Pylon Cameras and more. Though they might not be the complete answer to helping refs with officiating on ultra-close plays that happen in a matter of seconds and initially viewed by the naked human eye, pylon cams as used in select collegiate and NFL games provide unique angles of game action as if you were inside the camera cones.
ESPN has already made use of them in college football playoffs and its Monday Night Football telecasts. Use them as widely as possible in the Pro Bowl and to provide shots that fans just can't turn away from.
Expanded Online Streaming. For the most part, viewing the 2016 Pro Bowl online was online was available to those who pay for ESPN as part of their cable TV package, have the Watch ESPN app and went through a log in process called authentication to prove the former. Though there wasn't a price to watch online, this limited the potential web audience for the game.
The trend in recent years has been away from authentication and viewing charges as has been done in the NFL-Yahoo global live stream of an October game from London and CBS plan to stream Super Bowl 50 to the masses – no strings attached – as it has done of late with its March Madness online contest streaming. Last summer, Verizon Wireless killed the $5 monthly charge for the NFL Mobile app it uses to stream local and primetime NFL games to its subscribers.
Broader streaming is better, especially for an event looking to rise above the long-standing audience development challenges associated with all-star exhibition games.
Release the Drones. Who isn't fascinated by drones, especially those with HD cameras that can shoot video for any number of uses? In the NFL, some teams have used them to get new/better angles on practices. Yes, using them to provide live or slightly delayed programming for the Pro Bowl would be a commercial use of the device. There has got to be a way around that. After all, how many folks believed in non-military uses of drones a few years ago?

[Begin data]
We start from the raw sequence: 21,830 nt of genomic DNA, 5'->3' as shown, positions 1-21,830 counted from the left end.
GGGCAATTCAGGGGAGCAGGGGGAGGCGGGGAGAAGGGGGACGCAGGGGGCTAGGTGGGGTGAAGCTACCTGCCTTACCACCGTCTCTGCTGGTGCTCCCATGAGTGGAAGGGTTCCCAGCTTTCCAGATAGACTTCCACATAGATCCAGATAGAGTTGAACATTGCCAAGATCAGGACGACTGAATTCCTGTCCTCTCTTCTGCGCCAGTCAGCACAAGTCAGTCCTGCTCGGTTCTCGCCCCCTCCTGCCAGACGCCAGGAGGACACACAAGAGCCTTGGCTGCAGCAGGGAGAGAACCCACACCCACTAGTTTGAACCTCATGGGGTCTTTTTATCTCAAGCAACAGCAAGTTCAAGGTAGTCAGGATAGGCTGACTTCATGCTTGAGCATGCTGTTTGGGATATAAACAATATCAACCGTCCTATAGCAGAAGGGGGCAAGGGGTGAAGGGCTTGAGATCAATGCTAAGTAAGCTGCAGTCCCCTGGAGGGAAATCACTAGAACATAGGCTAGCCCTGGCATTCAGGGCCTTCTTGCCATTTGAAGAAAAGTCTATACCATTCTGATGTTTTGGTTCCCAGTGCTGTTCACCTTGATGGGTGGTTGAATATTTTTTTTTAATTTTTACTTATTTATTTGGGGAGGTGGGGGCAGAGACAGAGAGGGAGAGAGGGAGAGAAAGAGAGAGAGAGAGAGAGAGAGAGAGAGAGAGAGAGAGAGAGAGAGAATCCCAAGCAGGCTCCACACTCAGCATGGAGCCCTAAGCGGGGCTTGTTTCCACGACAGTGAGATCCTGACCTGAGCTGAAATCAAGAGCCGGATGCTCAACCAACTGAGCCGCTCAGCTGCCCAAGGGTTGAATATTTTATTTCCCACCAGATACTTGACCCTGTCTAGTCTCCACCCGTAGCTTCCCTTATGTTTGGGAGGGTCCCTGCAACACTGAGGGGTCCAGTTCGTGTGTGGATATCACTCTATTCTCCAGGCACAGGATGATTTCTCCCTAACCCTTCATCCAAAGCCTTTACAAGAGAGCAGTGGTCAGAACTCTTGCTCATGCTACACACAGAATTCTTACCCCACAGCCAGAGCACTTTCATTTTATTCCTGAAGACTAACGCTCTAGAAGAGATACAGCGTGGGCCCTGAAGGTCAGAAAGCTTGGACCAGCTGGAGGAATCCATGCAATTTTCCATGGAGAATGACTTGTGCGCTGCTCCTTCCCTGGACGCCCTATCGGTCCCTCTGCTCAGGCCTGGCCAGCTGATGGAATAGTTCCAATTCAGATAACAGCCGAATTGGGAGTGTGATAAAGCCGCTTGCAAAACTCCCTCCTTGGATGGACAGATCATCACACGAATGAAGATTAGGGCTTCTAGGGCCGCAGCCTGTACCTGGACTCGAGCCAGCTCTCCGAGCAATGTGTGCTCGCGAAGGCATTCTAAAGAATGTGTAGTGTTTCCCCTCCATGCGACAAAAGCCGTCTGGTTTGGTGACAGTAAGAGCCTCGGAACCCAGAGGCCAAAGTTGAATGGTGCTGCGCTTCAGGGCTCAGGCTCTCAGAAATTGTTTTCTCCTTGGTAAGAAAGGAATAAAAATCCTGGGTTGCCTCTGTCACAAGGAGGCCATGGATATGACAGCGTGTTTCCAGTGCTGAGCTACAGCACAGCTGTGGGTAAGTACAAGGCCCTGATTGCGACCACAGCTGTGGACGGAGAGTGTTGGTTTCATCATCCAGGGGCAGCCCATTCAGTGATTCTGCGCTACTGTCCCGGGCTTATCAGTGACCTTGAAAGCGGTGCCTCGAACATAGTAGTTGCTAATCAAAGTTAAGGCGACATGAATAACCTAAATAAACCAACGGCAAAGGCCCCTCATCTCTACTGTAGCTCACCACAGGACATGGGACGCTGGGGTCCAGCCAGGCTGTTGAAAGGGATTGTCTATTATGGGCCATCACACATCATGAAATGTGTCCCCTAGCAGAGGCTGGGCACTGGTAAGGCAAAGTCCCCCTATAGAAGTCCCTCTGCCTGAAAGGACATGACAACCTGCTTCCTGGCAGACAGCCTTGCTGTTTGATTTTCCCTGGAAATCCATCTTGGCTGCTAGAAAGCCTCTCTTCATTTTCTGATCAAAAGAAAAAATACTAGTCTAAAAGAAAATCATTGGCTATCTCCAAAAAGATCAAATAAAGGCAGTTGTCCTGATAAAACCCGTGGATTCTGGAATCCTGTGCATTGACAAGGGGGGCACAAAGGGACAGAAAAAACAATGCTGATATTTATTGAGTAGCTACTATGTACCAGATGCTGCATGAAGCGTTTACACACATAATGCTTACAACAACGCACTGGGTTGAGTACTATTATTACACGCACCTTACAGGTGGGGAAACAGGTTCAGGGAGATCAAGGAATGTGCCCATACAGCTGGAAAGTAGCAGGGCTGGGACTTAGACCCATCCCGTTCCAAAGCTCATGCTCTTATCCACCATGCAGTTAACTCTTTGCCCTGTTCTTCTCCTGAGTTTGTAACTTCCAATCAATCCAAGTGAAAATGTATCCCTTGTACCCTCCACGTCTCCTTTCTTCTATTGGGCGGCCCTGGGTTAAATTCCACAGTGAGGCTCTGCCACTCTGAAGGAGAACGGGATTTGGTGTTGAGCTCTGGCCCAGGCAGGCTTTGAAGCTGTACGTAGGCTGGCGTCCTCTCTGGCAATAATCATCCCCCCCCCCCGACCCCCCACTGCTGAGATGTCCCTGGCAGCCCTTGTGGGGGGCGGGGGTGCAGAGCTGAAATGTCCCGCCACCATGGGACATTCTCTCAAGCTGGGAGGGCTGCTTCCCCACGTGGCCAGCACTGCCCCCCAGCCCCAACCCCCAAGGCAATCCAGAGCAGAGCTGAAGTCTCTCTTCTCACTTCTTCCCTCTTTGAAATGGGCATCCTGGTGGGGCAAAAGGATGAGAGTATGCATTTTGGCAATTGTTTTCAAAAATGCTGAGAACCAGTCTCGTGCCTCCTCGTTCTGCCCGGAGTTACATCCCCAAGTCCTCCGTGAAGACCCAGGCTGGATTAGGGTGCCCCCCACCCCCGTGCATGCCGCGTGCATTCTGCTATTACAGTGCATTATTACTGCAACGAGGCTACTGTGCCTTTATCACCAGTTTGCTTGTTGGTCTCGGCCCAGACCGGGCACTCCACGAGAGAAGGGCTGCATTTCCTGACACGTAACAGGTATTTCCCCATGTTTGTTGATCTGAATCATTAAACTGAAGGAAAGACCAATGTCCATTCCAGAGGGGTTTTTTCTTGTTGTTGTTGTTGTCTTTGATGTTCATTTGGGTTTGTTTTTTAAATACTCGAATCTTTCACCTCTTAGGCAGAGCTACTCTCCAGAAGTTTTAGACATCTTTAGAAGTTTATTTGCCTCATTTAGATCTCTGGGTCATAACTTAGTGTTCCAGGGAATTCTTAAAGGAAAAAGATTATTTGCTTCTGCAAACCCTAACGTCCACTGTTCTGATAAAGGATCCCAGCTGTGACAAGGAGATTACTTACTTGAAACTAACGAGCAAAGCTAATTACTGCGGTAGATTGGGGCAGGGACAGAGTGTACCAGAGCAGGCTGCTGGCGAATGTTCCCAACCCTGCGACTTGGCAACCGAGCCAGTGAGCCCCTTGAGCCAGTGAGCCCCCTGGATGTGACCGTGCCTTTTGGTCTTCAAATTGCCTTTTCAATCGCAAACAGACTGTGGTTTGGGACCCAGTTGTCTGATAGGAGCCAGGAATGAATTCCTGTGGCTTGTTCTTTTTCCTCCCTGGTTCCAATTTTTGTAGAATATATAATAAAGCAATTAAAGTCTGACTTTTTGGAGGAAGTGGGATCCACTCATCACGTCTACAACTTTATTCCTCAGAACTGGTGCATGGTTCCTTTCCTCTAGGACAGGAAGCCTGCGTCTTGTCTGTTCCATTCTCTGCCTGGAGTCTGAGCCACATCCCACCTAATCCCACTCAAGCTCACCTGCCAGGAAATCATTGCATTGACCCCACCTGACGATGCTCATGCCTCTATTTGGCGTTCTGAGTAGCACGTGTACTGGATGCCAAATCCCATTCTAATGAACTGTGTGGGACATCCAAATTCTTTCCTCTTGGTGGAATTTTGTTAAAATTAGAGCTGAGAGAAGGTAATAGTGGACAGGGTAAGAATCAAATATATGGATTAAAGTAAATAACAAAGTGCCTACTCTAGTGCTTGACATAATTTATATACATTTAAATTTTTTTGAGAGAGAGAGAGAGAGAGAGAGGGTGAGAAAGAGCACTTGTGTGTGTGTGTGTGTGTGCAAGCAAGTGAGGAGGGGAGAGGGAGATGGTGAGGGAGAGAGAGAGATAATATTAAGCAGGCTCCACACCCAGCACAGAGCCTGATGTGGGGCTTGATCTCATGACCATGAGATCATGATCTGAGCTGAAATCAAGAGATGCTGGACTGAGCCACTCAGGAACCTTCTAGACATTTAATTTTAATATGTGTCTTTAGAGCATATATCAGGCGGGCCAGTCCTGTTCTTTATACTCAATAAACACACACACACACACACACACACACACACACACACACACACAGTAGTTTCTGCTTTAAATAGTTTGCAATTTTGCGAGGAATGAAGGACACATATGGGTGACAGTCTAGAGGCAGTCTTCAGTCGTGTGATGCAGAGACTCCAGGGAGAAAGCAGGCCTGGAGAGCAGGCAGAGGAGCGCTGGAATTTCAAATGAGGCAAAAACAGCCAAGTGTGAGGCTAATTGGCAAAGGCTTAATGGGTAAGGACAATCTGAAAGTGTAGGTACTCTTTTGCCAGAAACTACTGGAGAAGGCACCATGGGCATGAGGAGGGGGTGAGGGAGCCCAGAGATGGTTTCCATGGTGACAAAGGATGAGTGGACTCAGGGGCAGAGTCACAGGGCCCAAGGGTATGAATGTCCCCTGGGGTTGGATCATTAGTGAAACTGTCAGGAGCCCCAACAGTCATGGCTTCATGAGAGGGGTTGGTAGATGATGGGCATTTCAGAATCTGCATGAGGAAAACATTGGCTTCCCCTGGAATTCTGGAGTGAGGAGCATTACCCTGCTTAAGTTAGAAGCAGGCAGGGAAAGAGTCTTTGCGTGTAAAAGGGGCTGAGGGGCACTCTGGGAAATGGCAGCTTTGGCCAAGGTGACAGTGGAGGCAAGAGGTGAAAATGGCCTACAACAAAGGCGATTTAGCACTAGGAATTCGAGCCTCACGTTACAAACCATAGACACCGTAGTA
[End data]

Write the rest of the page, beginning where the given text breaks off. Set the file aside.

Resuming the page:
Fans need the cool camera angles. The "spider cam" which can move on wires above and across the playing field shoots interesting shots, but we see very few of them. Drones can move at the controller's will and should be put to work to enhance the viewer experience for the Pro Bowl.
The Bottom Line
Any or all the items on the hit list would help make the NFL's Pro Bowl more entertaining and likely boost the viewing audience. The big catch is that these tech items require a significant investment. So, will the NFL, its tech and TV partners make a financial commitment to an all-star game?
The league continues to make TV products out of its inventory, whether it's the multi-day NFL draft or the annual scouting combine and is adding TV programming around events such as the Super Bowl. It has even created original programming for its NFL Network channel.
I'd love to see the NFL invest in major tech for the Pro Bowl, because for fans at home, it's not who wins or loses, it's how much they enjoy watching the game.
Bob Wallace is a technology journalist with over 30 years of experience explaining how new services, apps, consumer electronic devices and video sources are reshaping the world of communications as we know it. Wallace has specific expertise in explaining how and why advances in technology redefine the way sports fans interact with their league, teams, players and each other. He's the Founder of Fast Forward Thinking LLC.